Content provided by Sierra Morris-Fuchs, CLS Investment Research Analyst


Emerging markets have shown favorable valuations and stronger global growth prospects recently, which have presented intriguing opportunities. But lumping these markets together as a single country or region can be quite deceiving. Instead, the emerging markets should be analyzed individually because their characteristics vary widely — as evidenced by their year-to-date returns.

Emerging markets as a whole performed quite strongly most of this year, but that performance has recently declined, and many now lag developed market countries. Breaking down this asset class into standalone countries makes clear their widely varied performances.

So what has led the pack performance-wise this year? Russia. This country, which had so many negative headlines in 2014 that caused investors to flee and oversell equities, has outperformed so far in 2015 with returns above 20 percent. This has greatly benefitted funds like DEM*, which allocates about 20 percent to Russia. Volatility is prevalent in emerging markets though, and Russia has made a flip, giving back some of that positive performance so far in June.

The other strong emerging market performer this year has been China. Performance year-to-date is still just under 20 percent despite the turnaround of negative performance in June. ETFs with high exposure to this country include: AAXJ, VWO, and IEMG*.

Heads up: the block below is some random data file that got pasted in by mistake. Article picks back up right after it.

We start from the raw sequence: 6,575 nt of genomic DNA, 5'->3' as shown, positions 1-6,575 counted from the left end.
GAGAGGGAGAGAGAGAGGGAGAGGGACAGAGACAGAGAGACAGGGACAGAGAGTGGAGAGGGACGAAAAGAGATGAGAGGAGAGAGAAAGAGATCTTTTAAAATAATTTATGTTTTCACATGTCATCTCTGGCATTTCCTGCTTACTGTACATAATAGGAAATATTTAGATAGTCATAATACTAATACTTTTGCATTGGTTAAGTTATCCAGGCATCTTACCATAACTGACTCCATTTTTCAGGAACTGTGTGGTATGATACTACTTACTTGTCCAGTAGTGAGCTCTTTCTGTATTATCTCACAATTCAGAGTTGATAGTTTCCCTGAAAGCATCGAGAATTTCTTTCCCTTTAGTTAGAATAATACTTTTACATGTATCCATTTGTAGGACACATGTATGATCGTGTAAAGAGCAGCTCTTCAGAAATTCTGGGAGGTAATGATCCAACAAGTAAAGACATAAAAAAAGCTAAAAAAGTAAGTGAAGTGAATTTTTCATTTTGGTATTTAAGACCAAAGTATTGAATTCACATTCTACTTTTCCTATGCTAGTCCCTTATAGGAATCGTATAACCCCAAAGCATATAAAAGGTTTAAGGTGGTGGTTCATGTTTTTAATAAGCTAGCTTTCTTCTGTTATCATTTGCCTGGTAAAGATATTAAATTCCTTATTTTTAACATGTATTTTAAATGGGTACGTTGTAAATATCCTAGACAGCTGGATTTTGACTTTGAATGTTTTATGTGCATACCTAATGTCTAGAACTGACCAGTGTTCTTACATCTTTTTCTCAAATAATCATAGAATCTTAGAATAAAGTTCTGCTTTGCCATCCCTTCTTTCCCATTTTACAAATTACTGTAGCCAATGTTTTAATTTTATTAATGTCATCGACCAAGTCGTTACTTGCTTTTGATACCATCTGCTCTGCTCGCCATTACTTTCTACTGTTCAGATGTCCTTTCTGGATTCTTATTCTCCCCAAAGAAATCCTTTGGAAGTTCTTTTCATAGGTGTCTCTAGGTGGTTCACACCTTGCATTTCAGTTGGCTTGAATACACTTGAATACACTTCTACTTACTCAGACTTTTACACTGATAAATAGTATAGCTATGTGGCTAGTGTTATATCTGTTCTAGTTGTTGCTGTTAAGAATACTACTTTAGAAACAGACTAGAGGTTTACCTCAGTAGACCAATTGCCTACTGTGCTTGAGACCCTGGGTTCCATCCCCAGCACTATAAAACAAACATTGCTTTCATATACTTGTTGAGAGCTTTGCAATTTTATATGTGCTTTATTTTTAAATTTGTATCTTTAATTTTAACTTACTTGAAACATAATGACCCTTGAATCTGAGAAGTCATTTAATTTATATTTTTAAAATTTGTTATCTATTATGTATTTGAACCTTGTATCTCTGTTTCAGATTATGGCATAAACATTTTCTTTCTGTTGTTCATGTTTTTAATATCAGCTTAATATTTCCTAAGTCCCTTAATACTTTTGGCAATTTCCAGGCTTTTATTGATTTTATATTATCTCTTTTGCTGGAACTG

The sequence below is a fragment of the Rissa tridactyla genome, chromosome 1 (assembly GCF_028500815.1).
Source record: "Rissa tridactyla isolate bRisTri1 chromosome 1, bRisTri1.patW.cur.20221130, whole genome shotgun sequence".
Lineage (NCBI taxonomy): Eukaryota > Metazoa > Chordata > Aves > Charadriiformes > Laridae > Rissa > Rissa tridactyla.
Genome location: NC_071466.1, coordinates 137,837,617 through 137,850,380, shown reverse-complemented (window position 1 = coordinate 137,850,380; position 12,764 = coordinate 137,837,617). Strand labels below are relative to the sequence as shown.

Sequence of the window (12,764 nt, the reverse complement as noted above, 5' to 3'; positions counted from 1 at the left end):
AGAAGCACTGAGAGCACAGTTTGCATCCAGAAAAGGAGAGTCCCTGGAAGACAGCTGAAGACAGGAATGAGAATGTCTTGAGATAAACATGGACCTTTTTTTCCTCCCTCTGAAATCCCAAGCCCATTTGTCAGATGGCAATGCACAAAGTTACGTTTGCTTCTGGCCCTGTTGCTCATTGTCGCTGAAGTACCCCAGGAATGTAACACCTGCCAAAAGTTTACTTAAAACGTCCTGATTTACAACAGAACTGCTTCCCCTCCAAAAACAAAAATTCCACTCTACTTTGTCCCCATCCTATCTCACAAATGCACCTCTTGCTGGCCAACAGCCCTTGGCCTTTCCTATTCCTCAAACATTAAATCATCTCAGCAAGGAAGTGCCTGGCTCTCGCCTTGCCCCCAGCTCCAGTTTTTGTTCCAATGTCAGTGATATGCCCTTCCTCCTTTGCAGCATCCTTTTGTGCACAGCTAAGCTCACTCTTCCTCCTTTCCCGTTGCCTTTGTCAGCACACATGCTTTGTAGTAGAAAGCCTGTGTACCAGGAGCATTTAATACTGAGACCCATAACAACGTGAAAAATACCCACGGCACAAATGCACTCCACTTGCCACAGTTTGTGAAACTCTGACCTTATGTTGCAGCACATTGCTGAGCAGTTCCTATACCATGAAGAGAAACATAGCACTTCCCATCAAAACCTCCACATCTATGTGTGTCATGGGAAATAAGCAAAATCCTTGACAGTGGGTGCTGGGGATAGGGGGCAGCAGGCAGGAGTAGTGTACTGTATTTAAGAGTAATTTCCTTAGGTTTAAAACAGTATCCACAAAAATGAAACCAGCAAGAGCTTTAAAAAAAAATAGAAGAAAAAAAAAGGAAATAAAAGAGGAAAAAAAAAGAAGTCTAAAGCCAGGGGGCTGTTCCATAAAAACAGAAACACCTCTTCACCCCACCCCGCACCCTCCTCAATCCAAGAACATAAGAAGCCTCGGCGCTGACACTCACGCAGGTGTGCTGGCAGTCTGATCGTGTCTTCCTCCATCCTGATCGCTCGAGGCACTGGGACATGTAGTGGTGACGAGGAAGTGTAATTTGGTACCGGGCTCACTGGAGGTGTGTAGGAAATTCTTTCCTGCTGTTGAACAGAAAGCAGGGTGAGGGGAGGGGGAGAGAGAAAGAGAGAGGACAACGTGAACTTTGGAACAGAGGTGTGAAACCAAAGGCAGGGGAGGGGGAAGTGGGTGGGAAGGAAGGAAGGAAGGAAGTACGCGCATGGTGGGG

Beyond these two countries that managed to outperform emerging markets, Taiwan and India also had good performance on the year, underperforming developed markets but still outperforming both broad domestic and large cap domestic indices.

While performance has made a turnaround both month-to-date and quarter-to-date in Latin American countries, such as Mexico and Brazil, performance is still negative on the year. Brazil is one of the worst performing emerging market countries this year, with performance close to -8 percent on the year in spite of its recent positive performance of nearly 5 percent in June. This is a great example of why certain emerging market funds may not be a great pairing; just look at the differences between China and Brazil this year! These countries have very different characteristics and should not be expected to behave similarly.

Finally, the bottom of the barrel. The emerging European countries of Greece and Turkey have realized negative performance below -10 percent on the year. Greece has been rife with bad headlines this year, which has created much unease among investors, and these returns reflect that.

2015 is a great example of why investors need to be mindful when investing within emerging markets and not assume any and all countries are great opportunities. Not only can changes in performance be sudden, but each will react uniquely to its own concerns.

At CLS, we are still very positive about opportunities we see within certain emerging market countries and are happy with our overweight in this asset class, but we take care to remind investors these funds should be evaluated carefully and strategically placed within portfolios.

* WisdomTree Emerging Markets Equity Fund (DEM); iShares MSCI All Country Asia ex Japan ETF (AAXJ); Vanguard FTSE Emerging Markets ETF (VWO); iShares Core MSCI Emerging Markets (IEMG)
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